In his first show, a Dales Pony, Brimstone Rob Roy, owned by John Aberth of Vermont Firefly Farm won the Overall Performance championship at the New England Connemara and Dales Show held in South Woodstock, VT mid-July. They also placed 4th in the in-hand class (conformation), 3rd in the in-hand class (fitting and showmanship), 6th in the pleasure walk-trot class, 4th in the command walk-trot class and 3rd in the pleasure walk-trot-canter class.
Aberth had only entered the show at his wife Laura Hamilton’s urging to help promote the Dale Pony breed, which is in critical condition. Hamilton is an American Riding Instructors Association (ARIA) certified instructor, certified for dressage and trail riding at level 2, teaching and giving lessons at her business Figure 8 Riding, at their Roxbury, VT farm since 2004.
Rob Roy’s win is a shining beacon for the Dale breed, proving their versatility. With currently less than 300 breeding mares in the U.K., the breed almost died out during the World War II, but conservation efforts have been made since then to bring it back. They originate from the Dales area of England, stretching from Derbyshire to the Scottish border. Historically, Dales Ponies were used in the Derbyshire lead mines of Derbyshire to help carry out the lead.
Aberth said, “I was surprised to do as well as we did at the show. This was Rob Roy’s first ever horse show, and this was also the first time that I rode in a pleasure and command class. However, I have learned a lot from my wife.” Plus the past month, they brought Rob Roy to train with Jordan LaPlaca of Maverick Hill Dressage in Pomfret, VT, where Aberth is also taking lessons.
Vermont Firefly Farm brought another pony, a Fell Pony, Regal (USA) Spring Storm, better known as Esther by Hamilton’s students, to the show. In her first dressage show test, Hamilton’s student, rider Caitlyn Santi, won first place, scoring 67.8 in the Dressage Into Test A in the CVDA section.
Rob Roy did exceptionally well stamina-wise just in terms of lasting that long through all his classes, notes Aberth. “He has more of “sport horse,” athletic kind of build, as opposed to the typically drafty, cob-style, which is perhaps why he was last in conformation. But he more than makes up for it with his athleticism and movement, which explains why he was able to do so well in the performance classes, considering this was his first show.”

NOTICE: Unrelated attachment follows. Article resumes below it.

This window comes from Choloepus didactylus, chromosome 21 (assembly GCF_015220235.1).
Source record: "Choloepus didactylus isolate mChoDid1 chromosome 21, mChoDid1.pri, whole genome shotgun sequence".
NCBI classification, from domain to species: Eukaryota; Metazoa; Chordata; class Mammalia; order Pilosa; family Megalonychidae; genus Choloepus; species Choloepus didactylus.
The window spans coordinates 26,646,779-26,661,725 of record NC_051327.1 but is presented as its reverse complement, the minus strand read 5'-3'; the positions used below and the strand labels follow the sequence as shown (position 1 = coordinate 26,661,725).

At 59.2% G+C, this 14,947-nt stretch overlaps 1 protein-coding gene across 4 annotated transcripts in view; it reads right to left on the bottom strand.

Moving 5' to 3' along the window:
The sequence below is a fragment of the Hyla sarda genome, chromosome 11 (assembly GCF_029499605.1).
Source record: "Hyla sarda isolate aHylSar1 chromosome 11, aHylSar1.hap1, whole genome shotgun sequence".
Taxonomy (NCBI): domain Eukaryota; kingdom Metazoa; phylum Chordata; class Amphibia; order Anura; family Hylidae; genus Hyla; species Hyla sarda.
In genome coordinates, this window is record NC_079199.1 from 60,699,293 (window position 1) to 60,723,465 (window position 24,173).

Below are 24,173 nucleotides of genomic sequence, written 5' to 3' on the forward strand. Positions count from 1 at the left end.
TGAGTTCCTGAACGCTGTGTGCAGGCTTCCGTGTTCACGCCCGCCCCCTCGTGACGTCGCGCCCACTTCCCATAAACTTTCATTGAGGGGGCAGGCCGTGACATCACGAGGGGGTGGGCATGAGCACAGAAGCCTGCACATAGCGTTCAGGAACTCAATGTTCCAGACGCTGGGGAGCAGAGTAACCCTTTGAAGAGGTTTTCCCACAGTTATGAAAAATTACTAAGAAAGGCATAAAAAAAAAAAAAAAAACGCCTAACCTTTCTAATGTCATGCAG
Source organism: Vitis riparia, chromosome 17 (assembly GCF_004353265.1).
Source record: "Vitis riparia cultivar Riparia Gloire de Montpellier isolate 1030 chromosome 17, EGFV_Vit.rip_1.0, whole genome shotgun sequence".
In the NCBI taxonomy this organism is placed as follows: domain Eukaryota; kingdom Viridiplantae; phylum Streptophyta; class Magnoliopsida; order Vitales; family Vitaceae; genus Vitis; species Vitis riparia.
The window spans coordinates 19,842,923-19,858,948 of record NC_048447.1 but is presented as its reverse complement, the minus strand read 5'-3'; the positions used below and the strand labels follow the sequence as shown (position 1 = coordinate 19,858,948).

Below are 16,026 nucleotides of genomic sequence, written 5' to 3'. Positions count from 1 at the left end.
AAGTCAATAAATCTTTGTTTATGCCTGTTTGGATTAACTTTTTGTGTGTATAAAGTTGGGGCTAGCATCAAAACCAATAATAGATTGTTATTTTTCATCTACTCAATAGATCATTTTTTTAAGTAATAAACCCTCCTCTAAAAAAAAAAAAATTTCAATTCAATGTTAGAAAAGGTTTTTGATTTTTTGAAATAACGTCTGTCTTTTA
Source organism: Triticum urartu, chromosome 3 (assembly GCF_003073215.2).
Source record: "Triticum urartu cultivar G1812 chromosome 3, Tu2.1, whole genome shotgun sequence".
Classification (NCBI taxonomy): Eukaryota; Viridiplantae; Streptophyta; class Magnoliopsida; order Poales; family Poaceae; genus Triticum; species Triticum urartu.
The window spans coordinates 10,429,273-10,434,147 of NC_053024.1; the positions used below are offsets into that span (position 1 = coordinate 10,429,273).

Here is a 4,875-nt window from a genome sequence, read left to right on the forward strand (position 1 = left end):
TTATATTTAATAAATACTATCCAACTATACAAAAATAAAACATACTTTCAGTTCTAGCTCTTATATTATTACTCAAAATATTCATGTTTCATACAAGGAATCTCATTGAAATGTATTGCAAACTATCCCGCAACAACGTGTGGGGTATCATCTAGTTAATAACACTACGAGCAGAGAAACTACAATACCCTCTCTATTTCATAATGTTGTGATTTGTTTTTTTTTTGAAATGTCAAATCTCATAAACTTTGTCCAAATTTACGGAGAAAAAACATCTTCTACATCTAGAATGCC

The farm doesn’t have a breeding stock of Dales ponies, as Rob Roy is their only Dales Pony. He foaled June 2006 in Vermont, not in England. The couple bought him as a yearling in 2007 as a personal, pleasure horse for Aberth, after his mother, Sally Aberth passed away and trained him to drive and for riding. They do have eight Fell ponies, two Fell pony brood mares and a Fell stallion. They also have a Fell colt born at the farm April 4, plus a four-year-old Fell filly born on the farm to their brood mare. Fells are closely related to the Dales; both come from northern England, but they are considered separate breeds and each has their own society.
Aberth grew up in Yonkers, NY. In 1967 his family bought the farm in Roxbury for summer stays there, renting horses from a local farmer that were wild and untrained. “I was pretty young to be riding horses at that stage, but I do remember a pony named Apache, who would chase me for my marshmallows to our porch, and then run away to play the game again once I ventured off the porch. Fortunately, I married a horsewoman who knows more than my family ever did about horses, and I can enjoy them more safely and more completely than in my youth.”
Hamilton has been in love with horses since she was a little girl. She took her first horse that she owned since she was 12, with her to UVM, where she majored in Equine Science. Mostly she gives private, one-on-one lessons. She does teach group lessons at their farm to the cavalry students from Norwich University in Northfield, VT, who take lessons at the farm as part of the university’s cavalry program, and during her summer camps, “Medieval Knights’ Training.” By sharing her love of horses, her lifelong dream of making a career in horsemanship has come true.
Initially the couple considered Freisians, but found them too big and a little too hot. Dales share the feathering and abundant hair traits of Freisians, but they have a calmer, “drafty” kind of disposition, easier to work around, particularly for adults riding for the first time. Lacking prior proper riding lessons, Aberth found Rob Roy, “a great first horse to learn on.” Dales are extremely loyal, and can carry up to 200 pounds. Rather small compared to other breeds-measuring 14 to 14.2 hands, they are strong, hardy and sure-footed on trails.
A purebred Dales Pony, Rob Roy is registered with the Dales Pony Society in England. His sire is Dykedale Duke; his dam is Sunnybrowe Libby. His full barn name is Brymstones Rob Roy. He has driven with a single road cart, a sleigh, and team driving work as part of a pair. “I’ve always taken a special interest in him and I believe we developed a close bond together. One time, when I was repairing the fence of the pasture Rob was in, I was carrying a board over toward the fence line, and Rob kicked at the board, believing that the board was attacking me somehow,” said Aberth, who also rides him extensively on trails. He wishes to “communicate with him better, which meant that I had to learn how to be a better rider, and Rob had to learn more about understanding the cues we give him,” taking him to LaPlaca to bring their relationship to the next level: communicating well one of the keys to winning.